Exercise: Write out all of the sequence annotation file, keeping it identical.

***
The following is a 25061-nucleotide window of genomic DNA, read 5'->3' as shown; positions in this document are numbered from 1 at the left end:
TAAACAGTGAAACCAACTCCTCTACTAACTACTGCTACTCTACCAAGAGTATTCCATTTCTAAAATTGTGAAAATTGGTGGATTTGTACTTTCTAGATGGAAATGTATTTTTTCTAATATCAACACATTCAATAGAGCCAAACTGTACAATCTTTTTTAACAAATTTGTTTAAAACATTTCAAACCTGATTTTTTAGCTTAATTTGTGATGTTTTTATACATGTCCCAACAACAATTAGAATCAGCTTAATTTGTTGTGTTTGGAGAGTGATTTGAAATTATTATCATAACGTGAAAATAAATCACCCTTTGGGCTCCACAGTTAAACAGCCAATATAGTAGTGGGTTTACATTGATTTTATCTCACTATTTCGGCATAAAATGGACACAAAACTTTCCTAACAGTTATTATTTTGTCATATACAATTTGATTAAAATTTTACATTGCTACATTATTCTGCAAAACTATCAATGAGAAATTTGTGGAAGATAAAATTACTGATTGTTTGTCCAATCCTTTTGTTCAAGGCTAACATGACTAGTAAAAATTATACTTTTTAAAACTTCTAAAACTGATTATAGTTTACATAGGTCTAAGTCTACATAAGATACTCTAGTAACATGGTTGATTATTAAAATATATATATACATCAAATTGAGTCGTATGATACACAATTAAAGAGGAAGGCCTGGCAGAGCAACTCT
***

The following is a 25061-nucleotide window of genomic DNA, read 5'->3' as shown; positions in this document are numbered from 1 at the left end:
TAAACAGTGAAACCAACTCCTCTACTAACTACTGCTACTCTACCAAGAGTATTCCATTTCTAAAATTGTGAAAATTGGTGGATTTGTACTTTCTAGATGGAAATGTATTTTTTCTAATATCAACACATTCAATAGAGCCAAACTGTACAATCTTTTTTAACAAATTTGTTTAAAACATTTCAAACCTGATTTTTTAGCTTAATTTGTGATGTTTTTATACATGTCCCAACAACAATTAGAATCAGCTTAATTTGTTGTGTTTGGAGAGTGATTTGAAATTATTATCATAACGTGAAAATAAATCACCCTTTGGGCTCCACAGTTAAACAGCCAATATAGTAGTGGGTTTACATTGATTTTATCTCACTATTTCGGCATAAAATGGACACAAAACTTTCCTAACAGTTATTATTTTGTCATATACAATTTGATTAAAATTTTACATTGCTACATTATTCTGCAAAACTATCAATGAGAAATTTGTGGAAGATAAAATTACTGATTGTTTGTCCAATCCTTTTGTTCAAGGCTAACATGACTAGTAAAAATTATACTTTTTAAAACTTCTAAAACTGATTATAGTTTACATAGGTCTAAGTCTACATAAGATACTCTAGTAACATGGTTGATTATTAAAATATATATATACATCAAATTGAGTCGTATGATACACAATTAAAGAGGAAGGCCTGGCAGAGCAACTCT